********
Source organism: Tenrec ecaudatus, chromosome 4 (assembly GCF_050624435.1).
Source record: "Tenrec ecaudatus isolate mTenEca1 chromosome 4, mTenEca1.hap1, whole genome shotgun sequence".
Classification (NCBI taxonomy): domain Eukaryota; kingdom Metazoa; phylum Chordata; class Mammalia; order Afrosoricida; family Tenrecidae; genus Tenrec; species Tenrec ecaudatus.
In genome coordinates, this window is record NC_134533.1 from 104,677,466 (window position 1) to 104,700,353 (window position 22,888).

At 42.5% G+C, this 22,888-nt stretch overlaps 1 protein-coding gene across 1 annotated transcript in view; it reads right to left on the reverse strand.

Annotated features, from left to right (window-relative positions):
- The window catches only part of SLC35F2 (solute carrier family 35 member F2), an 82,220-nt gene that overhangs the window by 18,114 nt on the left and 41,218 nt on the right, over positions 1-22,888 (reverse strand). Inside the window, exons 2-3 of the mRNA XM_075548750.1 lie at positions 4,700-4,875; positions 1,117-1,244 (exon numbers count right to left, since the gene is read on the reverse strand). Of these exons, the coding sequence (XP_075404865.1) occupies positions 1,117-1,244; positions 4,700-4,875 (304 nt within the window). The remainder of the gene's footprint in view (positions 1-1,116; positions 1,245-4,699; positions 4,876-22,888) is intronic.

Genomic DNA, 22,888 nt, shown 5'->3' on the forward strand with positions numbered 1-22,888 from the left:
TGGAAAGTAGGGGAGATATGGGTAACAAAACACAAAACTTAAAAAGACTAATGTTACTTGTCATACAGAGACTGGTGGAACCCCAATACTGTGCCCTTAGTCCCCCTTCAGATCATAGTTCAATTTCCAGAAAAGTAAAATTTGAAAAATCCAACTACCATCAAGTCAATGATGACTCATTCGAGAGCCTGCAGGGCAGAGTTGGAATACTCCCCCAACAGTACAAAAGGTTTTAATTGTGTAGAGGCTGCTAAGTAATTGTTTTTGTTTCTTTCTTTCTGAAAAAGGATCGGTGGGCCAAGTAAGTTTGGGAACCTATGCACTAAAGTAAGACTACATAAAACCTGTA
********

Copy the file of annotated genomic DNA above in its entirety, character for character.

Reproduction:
Source organism: Tenrec ecaudatus, chromosome 4 (assembly GCF_050624435.1).
Source record: "Tenrec ecaudatus isolate mTenEca1 chromosome 4, mTenEca1.hap1, whole genome shotgun sequence".
Classification (NCBI taxonomy): domain Eukaryota; kingdom Metazoa; phylum Chordata; class Mammalia; order Afrosoricida; family Tenrecidae; genus Tenrec; species Tenrec ecaudatus.
In genome coordinates, this window is record NC_134533.1 from 104,677,466 (window position 1) to 104,700,353 (window position 22,888).

At 42.5% G+C, this 22,888-nt stretch overlaps 1 protein-coding gene across 1 annotated transcript in view; it reads right to left on the reverse strand.

Annotated features, from left to right (window-relative positions):
- The window catches only part of SLC35F2 (solute carrier family 35 member F2), an 82,220-nt gene that overhangs the window by 18,114 nt on the left and 41,218 nt on the right, over positions 1-22,888 (reverse strand). Inside the window, exons 2-3 of the mRNA XM_075548750.1 lie at positions 4,700-4,875; positions 1,117-1,244 (exon numbers count right to left, since the gene is read on the reverse strand). Of these exons, the coding sequence (XP_075404865.1) occupies positions 1,117-1,244; positions 4,700-4,875 (304 nt within the window). The remainder of the gene's footprint in view (positions 1-1,116; positions 1,245-4,699; positions 4,876-22,888) is intronic.

Genomic DNA, 22,888 nt, shown 5'->3' on the forward strand with positions numbered 1-22,888 from the left:
TGGAAAGTAGGGGAGATATGGGTAACAAAACACAAAACTTAAAAAGACTAATGTTACTTGTCATACAGAGACTGGTGGAACCCCAATACTGTGCCCTTAGTCCCCCTTCAGATCATAGTTCAATTTCCAGAAAAGTAAAATTTGAAAAATCCAACTACCATCAAGTCAATGATGACTCATTCGAGAGCCTGCAGGGCAGAGTTGGAATACTCCCCCAACAGTACAAAAGGTTTTAATTGTGTAGAGGCTGCTAAGTAATTGTTTTTGTTTCTTTCTTTCTGAAAAAGGATCGGTGGGCCAAGTAAGTTTGGGAACCTATGCACTAAAGTAAGACTACATAAAACCTGTA